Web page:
Personally, I turn down weddings as I am not comfortable enough doing them. Have I done them? Yep. Similar to your situation, best friend pleaded for me to shoot her daughter's wedding. Ridiculously dark hall, used flash on a stand to bounce light around. Not the best pictures but in the end they loved what they got because the alternative would have been no pictures.
Like you, I also have a 6D and a 7D. I tend to do a lot of outdoor events and put my 24/70mm on my 6D and my 70/200mm on the 7D. The crop sensor gives me a little extra reach on the long end while the full frame utilizes the wide angle effectively. In your situation I would consider experimenting with the opposite setup (6D with 70/200 and 7D with 24/70) just because you will be in a much tighter environment and won't need that extra reach the crop sensor will give you with the long lens. If you're using the 35mm the 7D will give you a bit more as well. Play with all those combinations in your house ahead of time so you can feel out each lens/camera combo's reach. By the way, both cameras take the same batteries, so you're good there. Bring your charger(s) with you.
As people have noted, things move fast during a wedding and the last thing you need to be doing is fumbling with gear. The more comfortable you are with it the better it will be for you. Years ago I was a wedding DJ so I was comfortable with the routine. If they have a DJ I suggest introducing yourself as the DJ sets the pace for the sedding and can give you heads up as to what's happening next. Personally I talk to DJ's, wait staff, maid of honor/best man or even the parents. I never bother the bride and groom unless it's time for the formals.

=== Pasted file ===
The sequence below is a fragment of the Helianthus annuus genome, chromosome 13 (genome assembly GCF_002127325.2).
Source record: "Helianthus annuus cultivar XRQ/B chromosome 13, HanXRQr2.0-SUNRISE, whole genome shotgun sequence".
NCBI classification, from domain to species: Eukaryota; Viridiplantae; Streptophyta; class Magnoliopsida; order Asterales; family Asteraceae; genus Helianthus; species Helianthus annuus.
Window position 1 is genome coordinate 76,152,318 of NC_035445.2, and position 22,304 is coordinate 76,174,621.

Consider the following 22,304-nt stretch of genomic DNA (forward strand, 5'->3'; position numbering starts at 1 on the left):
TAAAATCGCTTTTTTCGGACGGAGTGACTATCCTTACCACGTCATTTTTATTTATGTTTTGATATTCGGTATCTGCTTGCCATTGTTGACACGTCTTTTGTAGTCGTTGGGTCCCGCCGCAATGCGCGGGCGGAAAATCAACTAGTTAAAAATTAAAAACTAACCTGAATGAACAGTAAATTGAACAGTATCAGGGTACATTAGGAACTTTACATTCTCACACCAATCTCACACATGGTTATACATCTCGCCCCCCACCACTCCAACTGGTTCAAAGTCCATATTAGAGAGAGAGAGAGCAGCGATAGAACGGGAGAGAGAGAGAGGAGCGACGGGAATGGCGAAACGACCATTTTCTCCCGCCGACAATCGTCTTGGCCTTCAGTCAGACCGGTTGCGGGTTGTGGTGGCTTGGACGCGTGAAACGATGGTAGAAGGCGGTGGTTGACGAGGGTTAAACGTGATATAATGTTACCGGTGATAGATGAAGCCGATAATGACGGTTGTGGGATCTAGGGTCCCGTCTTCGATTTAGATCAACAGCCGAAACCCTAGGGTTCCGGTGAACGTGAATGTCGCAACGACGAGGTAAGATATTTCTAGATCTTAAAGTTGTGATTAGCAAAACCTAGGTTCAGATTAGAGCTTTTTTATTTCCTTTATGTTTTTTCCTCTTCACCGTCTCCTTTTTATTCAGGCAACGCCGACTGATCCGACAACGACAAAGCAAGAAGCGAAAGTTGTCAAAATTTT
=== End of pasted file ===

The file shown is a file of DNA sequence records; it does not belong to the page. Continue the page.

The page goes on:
You'll need to work effectively, not fast. If you try to rush things that's when problems will arise. Definitely take people's advice here and practice ahead of time. Knowing your settings (in relation to subject distance) will make things go smoothly with your flash work. Bounce that light always. Balance it with your ambient light. Gel it to match the venue.
Take multiple shots of everything. You will be surprised how many closed eyes, half open eyes, movement blur, awkward photo bombs in the background and countless other stupid issues happen as you're taking photos that you won't notice until you get home. Having alternates and seconds to use to fix things helps a great deal. You may have taken a 1000 shots, that doesn't mean you have to deliver 1000.
Take this lead time to browse through wedding photos online to get ideas. Print out the ones you want to create for your wedding party and have them handy as a reference. Don't rely on memory. Your memory WILL fail you the day of the wedding. I second the notion of having a contract. CYA!
Most of all, don't stress the little things. Know there are just some things out of your control.
Enjoy, have fun and use this as a learning experience.